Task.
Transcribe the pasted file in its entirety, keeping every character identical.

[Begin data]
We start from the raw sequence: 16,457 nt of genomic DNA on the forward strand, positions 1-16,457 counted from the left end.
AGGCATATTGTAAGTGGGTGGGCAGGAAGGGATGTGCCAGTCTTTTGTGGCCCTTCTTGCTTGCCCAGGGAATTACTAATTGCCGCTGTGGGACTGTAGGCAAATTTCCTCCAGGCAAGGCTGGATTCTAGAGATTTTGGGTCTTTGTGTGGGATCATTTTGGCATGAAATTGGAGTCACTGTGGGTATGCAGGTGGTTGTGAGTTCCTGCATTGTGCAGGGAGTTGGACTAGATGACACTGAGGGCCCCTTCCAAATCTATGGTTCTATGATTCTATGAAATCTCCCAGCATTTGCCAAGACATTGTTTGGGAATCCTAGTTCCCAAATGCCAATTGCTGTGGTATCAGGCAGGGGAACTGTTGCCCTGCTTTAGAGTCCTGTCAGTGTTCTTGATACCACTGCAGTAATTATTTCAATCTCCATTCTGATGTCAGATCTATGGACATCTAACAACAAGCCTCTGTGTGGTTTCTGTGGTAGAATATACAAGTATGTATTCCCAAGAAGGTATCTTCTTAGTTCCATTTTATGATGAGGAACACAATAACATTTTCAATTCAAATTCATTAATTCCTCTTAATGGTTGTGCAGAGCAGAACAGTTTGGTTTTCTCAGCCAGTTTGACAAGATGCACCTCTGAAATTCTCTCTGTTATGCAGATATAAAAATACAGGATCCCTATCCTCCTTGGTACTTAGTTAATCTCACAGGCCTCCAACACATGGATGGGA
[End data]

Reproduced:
We start from the raw sequence: 16,457 nt of genomic DNA on the forward strand, positions 1-16,457 counted from the left end.
AGGCATATTGTAAGTGGGTGGGCAGGAAGGGATGTGCCAGTCTTTTGTGGCCCTTCTTGCTTGCCCAGGGAATTACTAATTGCCGCTGTGGGACTGTAGGCAAATTTCCTCCAGGCAAGGCTGGATTCTAGAGATTTTGGGTCTTTGTGTGGGATCATTTTGGCATGAAATTGGAGTCACTGTGGGTATGCAGGTGGTTGTGAGTTCCTGCATTGTGCAGGGAGTTGGACTAGATGACACTGAGGGCCCCTTCCAAATCTATGGTTCTATGATTCTATGAAATCTCCCAGCATTTGCCAAGACATTGTTTGGGAATCCTAGTTCCCAAATGCCAATTGCTGTGGTATCAGGCAGGGGAACTGTTGCCCTGCTTTAGAGTCCTGTCAGTGTTCTTGATACCACTGCAGTAATTATTTCAATCTCCATTCTGATGTCAGATCTATGGACATCTAACAACAAGCCTCTGTGTGGTTTCTGTGGTAGAATATACAAGTATGTATTCCCAAGAAGGTATCTTCTTAGTTCCATTTTATGATGAGGAACACAATAACATTTTCAATTCAAATTCATTAATTCCTCTTAATGGTTGTGCAGAGCAGAACAGTTTGGTTTTCTCAGCCAGTTTGACAAGATGCACCTCTGAAATTCTCTCTGTTATGCAGATATAAAAATACAGGATCCCTATCCTCCTTGGTACTTAGTTAATCTCACAGGCCTCCAACACATGGATGGGA